The Ghosts of Langley by John Prados

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Historian John Prados has written a greater number of books than most people read in a lifetime. Starting with World War II, his writing focuses on United States international relations and his history lessons are formidable. A senior fellow at the National Security Archive, Prados directs its CIA Documentation Project and Vietnam Documentation Project. He also is a long-time contributor to the print edition of The VVA Veteran.

For the sixth time, he examines the CIA in The Ghosts of Langley: Into the CIA’s Heart of Darkness (New Press, 446 pp.; $28.95, hardcover; $18.99, Kindle). In it, the twenty-nine-page prologue alone delivers enough information to fill an average book.

Citing newly declassified documents, Prados argues that CIA leaders have drifted beyond their original espionage and intelligence analysis mission, and have created more problems than they have solved. Today the agency works amid aftereffects of covert operations that closely resembled military actions, Prados says.

The CIA “ghosts” Prados refers to are spymasters and their henchmen and women who caused the agency to alter its classic role. Its current methods of operation include torture, conspiracy, obstruction of justice, evasion of legal oversight, and more, according to Prados, who speaks with authority.

He eschews chronology and sets out the agency’s evolution by grouping spies according to character types. This produces chapters with titles such as “Zealots and Schemers,” “The Headless Horseman,” “A Failed Exorcist,” and “The Flying Dutchman.”

Prados’ declarative sentences can be attention grabbers. For example, in introducing “The Sheriffs,” he says, “The CIA had long had a problem with women. From the beginning, agency folk considered spying man’s work. Women were not viewed quite the same as homosexuals, but they needed to fight for acceptance.”

Throughout the book, Prados touches on CIA activities during the Vietnam War. Several times, he raises the issue of CIA countermeasures against antiwar demonstrators. He writes about topics such as the Phoenix Program and the November 1963 coup against South Vietnamese Premier Ngo Dinh Diem. In these cases, Prados examines the actions of people who controlled events more than the events themselves.

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Notes, a bibliography, and an exceptionally detailed index support the text.

Almost as a footnote to The Ghosts of Langley, on the afternoon I finished reading the book, Iran accused the CIA of fomenting protests calling for the overthrow of the Islamic Republic.

The CIA declined to comment.

The author’s website is http://johnprados.com/

—Henry Zeybel

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CIA Super Pilot Spills the Beans by Bill Collier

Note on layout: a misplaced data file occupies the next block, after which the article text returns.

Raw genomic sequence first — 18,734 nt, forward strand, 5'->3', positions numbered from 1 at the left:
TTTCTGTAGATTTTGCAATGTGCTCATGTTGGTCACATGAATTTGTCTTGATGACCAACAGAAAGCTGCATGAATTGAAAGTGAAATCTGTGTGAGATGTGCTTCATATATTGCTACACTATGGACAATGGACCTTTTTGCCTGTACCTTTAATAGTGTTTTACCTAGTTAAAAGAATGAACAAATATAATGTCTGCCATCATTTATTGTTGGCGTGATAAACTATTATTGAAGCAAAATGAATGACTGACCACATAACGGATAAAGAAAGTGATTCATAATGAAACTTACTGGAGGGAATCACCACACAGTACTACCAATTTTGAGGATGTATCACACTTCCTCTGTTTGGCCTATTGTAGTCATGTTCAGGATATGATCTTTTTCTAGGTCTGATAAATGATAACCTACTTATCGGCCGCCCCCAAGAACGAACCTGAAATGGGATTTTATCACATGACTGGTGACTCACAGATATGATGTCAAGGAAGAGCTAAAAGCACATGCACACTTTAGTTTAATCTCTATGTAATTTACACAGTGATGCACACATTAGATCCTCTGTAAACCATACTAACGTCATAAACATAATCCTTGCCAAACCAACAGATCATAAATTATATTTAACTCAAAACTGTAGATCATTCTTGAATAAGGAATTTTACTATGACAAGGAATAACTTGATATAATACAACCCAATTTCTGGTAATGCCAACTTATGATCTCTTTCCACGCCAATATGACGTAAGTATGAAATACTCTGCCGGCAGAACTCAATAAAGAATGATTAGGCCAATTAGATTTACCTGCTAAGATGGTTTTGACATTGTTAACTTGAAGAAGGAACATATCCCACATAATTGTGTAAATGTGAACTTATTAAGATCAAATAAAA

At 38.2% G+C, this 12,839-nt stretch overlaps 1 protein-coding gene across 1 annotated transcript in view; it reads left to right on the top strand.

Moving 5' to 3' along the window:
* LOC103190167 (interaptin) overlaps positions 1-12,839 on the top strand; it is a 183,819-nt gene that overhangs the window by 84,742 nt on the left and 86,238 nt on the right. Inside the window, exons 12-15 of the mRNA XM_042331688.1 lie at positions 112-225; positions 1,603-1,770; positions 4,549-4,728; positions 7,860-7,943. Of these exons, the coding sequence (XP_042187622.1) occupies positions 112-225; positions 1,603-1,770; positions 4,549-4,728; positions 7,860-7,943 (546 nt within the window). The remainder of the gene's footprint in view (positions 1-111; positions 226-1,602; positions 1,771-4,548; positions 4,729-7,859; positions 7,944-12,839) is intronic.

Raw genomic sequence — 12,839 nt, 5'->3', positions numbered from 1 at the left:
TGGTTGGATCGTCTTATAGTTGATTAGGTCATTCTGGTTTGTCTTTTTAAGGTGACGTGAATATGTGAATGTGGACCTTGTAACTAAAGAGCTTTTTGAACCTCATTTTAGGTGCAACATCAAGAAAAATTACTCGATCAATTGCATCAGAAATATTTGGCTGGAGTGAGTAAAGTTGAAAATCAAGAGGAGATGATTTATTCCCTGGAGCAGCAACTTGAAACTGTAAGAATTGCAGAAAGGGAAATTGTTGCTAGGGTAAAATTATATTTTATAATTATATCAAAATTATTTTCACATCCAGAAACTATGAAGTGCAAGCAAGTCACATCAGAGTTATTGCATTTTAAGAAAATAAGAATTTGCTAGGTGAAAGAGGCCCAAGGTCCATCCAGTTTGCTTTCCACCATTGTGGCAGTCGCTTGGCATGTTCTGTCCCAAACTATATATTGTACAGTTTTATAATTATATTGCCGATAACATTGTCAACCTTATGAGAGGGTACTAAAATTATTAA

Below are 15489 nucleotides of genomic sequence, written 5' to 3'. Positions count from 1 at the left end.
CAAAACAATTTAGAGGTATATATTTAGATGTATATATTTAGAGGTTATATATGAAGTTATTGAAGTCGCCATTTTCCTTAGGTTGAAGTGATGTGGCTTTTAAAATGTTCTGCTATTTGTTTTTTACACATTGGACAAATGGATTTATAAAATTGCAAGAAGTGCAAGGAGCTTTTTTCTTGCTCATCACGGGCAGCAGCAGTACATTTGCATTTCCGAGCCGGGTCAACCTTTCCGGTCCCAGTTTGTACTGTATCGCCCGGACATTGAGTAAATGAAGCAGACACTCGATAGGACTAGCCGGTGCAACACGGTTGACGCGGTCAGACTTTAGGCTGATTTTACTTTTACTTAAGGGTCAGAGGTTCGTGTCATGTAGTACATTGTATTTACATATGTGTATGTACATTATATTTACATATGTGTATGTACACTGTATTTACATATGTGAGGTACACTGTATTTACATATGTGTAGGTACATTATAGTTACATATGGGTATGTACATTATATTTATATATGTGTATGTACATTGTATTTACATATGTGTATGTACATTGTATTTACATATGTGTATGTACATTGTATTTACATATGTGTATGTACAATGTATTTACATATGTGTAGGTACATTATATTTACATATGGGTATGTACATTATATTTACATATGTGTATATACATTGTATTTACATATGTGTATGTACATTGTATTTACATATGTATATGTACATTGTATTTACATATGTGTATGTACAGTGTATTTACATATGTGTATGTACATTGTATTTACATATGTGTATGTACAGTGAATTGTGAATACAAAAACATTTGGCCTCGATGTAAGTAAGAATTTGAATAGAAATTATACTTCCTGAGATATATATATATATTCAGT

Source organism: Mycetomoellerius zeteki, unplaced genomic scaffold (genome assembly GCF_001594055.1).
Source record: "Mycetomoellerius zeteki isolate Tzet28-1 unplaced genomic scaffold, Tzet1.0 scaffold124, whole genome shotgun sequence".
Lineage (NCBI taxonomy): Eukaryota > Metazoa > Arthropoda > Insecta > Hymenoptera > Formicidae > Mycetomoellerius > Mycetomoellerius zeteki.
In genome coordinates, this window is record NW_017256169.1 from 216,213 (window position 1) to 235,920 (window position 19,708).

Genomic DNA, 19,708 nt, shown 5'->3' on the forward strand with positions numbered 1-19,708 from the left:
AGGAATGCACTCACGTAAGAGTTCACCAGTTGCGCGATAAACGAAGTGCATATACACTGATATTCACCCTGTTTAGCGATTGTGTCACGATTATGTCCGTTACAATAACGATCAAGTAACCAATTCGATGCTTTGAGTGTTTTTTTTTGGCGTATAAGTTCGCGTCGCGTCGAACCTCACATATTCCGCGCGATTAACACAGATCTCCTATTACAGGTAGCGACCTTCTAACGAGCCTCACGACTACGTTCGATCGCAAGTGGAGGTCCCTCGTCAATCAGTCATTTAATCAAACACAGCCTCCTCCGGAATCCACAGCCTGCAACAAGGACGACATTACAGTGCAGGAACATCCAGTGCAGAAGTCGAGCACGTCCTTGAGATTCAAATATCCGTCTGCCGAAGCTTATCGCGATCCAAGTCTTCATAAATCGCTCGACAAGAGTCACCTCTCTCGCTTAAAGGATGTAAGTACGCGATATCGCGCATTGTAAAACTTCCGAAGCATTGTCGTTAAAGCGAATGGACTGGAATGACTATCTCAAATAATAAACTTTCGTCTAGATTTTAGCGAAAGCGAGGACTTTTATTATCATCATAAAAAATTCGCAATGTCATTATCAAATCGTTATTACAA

In 2015, Bill Collier wrote a memoir, The Adventures of a Helicopter Pilot: Flying the H-34 Helicopter in Vietnam for the United States Marine Corps. Earlier year he published CIA Super Pilot Spills the Beans: Flying Helicopters in Laos for Air America (Wandering Star, 349 pp. $20, paper; $4.99, Kindle).

In reviewing his earlier book, I said, “Apparently written mainly from memory, the book is jumpy at times, skipping from topic to topic like conversation in a bar. Nevertheless, its many stories are highly readable.” Collier’s new book has similar qualities: It kept me continuously entertained. Just about anywhere readers open the book, they will find an outrageous story filled with chills and thrills, laughs, or romance.

CIA Super Pilot Spills the Beans has two main stories lines.

The first deals with Air America and, of course, the “secret” war in Laos. Collier flew there from mid-1970 to the end of 1972. Chapters such as “Sleeping in the Cockpit While Flying” left me nodding and smiling. Despite the book’s title, Collier tells interesting stories without giving away secrets about war-time air operations.

His flying stories do not reach the emotional intensity of his experiences as a rookie Marine pilot. Back then, when he proudly attained aircraft commander status, he wrote timeless lines such as, “I could now live or die by my own bad decisions.”

The second story line deals with the playboy activities of the well-paid Air America pilots. The men enjoyed long annual leaves and traveled internationally: Athens, Madrid, Lisbon, London, Miami, San Francisco, and San Diego once were stops on the same vacation. For shorter leaves, Collier and the other pilots stayed closer to home at Udorn, Thailand, as well  Bangkok, Hong Kong, India (visiting the Taj Mahal), Katmandu, and Sydney.

They did well with many of the women they encountered. Collier is man enough, though, to confess to times when he struck out. Primarily, the pilots shared mutual admiration, understanding, and satisfaction of physical needs with airline stewardesses.

Collier summarizes one vacation by quoting W.C. Fields. To wit: “I spent my money on whiskey and women. The rest of it I wasted.”

He validates his memory with three lengthy appendices: “The History of Air America: CIA Air Operations in Laos 1955-1974” by William M. Leary; Anne Darling’s “CIA Super Pilot Spills the Beans” from the 1972 premier issue of Oui magazine; and “Life and Death among the Hill Tribes” by Peter Aiken from a 1972 Lookeast magazine.

To wrap, Collier cites Anne Darling on the security of the Air America/CIA programs. She quotes a pilot who said, “The North Vietnamese know everything we’re doing. They’re not the problem. The security Air America is concerned about is being secure from the scrutiny of the American people.”

Even today, Bill Collier pretty much treats security in the same manner. Yet he still tells great stories about a war that never was.

—Henry Zeybel